[how many births do unwanted pregnancies account for??]
The point in describing these scenarios is to demonstrate that a stable global population of 2 billion people is feasible with some combination of measures which would result in fertility rates somewhat, but not far, below current rates. This example also includes a level of consumption (approximately 6 ha per person) that the vast majority of people would find comfortable. The most important point of this example is that the combination of per capita consumption and global population results in a total level of consumption (throughput) believed to be within the biophysical limits of ecosystem services upon which we depend.
Other scenarios could target a larger global population, but would have to accept a lower per capita level of consumption to achieve sustainable scale. It is possible, but far from certain, that future advances in technology may allow for significantly greater resource productivity to modify the population – per capita consumption equation within a sustainable envelope. However, it should be recalled that most increases in technological efficiencies over the last 150 years were made possible by cheap energy. The likelihood that global energy supplies will decline with the advent of peak oil (see Energy) suggests we should be prudent in planning for much of a boost from technologies over the next 150 years.
What Policy Options Are Available to Ensure Sustainable Scale for the Human Populations?
The above scenarios indicate that a stable population of approximately 2 billion people, with a per capita consumption level of approximately 6 bioproductive hectares is feasible within the current century. What policy options could bring us to some such sustainable population-consumption combination?
- Enhancing Current Approaches The emphasis on voluntary measures in the currently dominant approach could be enhanced. This could be done in a variety of ways, such as:
- International agreements on overall (and perhaps regional or national population-consumption targets)
- International public education campaigns to highlight the relationship between population and consumption and the need for a sustainable total. Such campaigns would emphasize the need for reduced consumption in overdeveloped countries and encourage assistance to those nations currently below the “equal earth share.”
- Include in the international public education campaign an emphasis on collective rights over individual rights in matters of survival such as the population-consumption issue (e.g. emphasizing the right of each newborn to be brought into a society that is not overpopulated (Daly) )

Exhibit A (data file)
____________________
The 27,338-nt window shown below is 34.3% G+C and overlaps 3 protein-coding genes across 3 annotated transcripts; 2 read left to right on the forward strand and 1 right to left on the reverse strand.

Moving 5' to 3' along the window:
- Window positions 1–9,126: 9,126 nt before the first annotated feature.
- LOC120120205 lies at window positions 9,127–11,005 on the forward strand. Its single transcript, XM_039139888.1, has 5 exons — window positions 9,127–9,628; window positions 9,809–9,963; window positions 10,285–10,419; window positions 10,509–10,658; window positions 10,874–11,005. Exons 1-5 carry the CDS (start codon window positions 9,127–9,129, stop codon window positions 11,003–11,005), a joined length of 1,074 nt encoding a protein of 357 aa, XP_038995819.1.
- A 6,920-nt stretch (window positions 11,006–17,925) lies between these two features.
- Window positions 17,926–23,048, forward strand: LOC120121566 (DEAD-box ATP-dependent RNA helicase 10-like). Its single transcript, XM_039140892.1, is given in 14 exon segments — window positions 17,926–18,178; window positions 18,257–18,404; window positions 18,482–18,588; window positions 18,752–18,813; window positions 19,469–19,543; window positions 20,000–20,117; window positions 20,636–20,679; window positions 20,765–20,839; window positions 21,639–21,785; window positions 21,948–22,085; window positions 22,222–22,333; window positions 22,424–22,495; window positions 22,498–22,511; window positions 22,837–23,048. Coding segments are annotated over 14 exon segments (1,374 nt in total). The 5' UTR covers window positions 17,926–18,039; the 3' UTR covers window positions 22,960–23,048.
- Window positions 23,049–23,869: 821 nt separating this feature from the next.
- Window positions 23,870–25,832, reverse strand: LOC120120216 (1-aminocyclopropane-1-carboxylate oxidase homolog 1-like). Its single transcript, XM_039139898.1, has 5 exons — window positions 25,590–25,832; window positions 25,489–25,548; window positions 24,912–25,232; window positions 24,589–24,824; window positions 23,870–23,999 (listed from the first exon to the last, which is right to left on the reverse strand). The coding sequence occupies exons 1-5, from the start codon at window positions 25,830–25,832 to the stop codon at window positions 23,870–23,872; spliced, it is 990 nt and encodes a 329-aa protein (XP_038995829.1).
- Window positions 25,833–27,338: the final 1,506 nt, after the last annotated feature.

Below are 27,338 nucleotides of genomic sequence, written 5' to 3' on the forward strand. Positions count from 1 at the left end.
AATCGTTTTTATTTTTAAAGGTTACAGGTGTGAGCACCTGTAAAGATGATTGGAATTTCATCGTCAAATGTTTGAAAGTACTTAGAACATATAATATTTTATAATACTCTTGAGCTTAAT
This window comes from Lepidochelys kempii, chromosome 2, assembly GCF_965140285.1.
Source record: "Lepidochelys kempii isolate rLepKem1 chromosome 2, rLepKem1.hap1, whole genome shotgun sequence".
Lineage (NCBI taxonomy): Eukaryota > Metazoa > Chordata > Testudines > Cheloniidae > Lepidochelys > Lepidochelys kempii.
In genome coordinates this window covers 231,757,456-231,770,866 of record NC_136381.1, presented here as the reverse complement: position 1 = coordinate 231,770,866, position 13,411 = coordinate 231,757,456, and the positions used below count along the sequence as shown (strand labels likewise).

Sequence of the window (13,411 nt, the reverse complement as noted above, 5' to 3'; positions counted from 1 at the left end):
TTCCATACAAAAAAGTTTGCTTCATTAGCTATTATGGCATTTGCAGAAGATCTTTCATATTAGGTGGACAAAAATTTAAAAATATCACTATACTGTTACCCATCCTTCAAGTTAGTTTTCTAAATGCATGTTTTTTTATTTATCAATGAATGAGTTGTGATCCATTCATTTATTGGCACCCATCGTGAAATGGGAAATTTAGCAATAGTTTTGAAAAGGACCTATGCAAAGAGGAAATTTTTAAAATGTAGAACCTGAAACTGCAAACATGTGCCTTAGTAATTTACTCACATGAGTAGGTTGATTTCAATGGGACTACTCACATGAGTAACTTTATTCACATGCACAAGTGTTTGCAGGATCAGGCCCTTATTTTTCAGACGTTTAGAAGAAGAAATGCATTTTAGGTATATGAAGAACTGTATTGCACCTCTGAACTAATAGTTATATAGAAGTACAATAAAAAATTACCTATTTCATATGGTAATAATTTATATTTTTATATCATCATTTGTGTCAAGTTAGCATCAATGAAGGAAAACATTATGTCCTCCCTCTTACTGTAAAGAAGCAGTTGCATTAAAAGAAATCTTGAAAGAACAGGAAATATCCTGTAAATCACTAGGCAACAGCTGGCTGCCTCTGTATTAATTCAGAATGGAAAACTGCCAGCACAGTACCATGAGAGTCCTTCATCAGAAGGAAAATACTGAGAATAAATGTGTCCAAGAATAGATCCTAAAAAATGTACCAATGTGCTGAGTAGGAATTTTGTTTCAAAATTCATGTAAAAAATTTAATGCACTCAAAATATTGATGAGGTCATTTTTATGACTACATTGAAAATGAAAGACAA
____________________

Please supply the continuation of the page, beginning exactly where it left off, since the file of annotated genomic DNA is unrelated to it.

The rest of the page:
- Focus economic development on results in poor nations that empower and educate women and provide easy access to contraception
- International agreements for wealthy nations to assist poor nations to provide voluntary incentives to reduce fertility.
All of the above actions could be done within a framework of voluntary measures, respecting individual rights as much as possible, but clearly placing the challenge within the context of collective rights and responsibilities. However, unless such voluntary approaches are creatively and aggressively promoted, more mandated approaches may be required.
2. Mandated Approaches A variety of mandatory approaches have been used or proposed. Ones which might be considered include:
- A one-child policy per family China’s use of this approach was highly controversial both within China and elsewhere. It did, however, result in approximately 300 million fewer births over xx??? years than otherwise would have occurred.
- A child quota system This approach, proposed by Kenneth Boulding, involves governments granting each family a quota for so many children (plus or minus 1 per family). The magnitude of the quota is set so that if all the quotas are used then the desired number of children will result. Once granted to all families quotas may be sold or traded between families. Such a system would require penalties for violating quotas.
Clearly, mandatory approaches are less desirable than voluntary approaches. However, unless the entire issue regarding the population-consumption total is taken more seriously, the need for such mandatory programs will increase. The alternative will be to leave billions of people currently alive in misery and chaos, and further degrade global ecosystems for all future generations.
The Difficult Issue of Reducing Consumption in Wealthy Nations
The above scenarios and discussion assumes that all nations’ consumption levels will converge on the some mutually agreed desirable “equal earth share” (6 ha per person of bioproductive surface in the examples above). The consumption levels of poor nations would need to increase to this share, and those of wealthy nations would have to decline to this level. Such an assumption is not likely to be fulfilled in the present social and political climate: economic growth is the dominant policy paradigm and is well entrenched at all levels of government and across most sectors of society ( ).
However, this policy priority is not a law of nature and can change. Indeed, if sustainable scale is to be achieved, economic growth must decline and be maintained at a steady state ( ). Part of the challenge of achieving sustainable scale is to shift our priorities from economic growth for its own sake to an economic paradigm which serves human well being ( ). We have the knowledge and skills to achieve a comfortable level of material and social well being that is consistent with sustainable scale. Our biggest challenge is public education and political change which puts a priority on living comfortably and fairly within the limits of the earth’s bounty. Anything less is ecologically and socially unsustainable.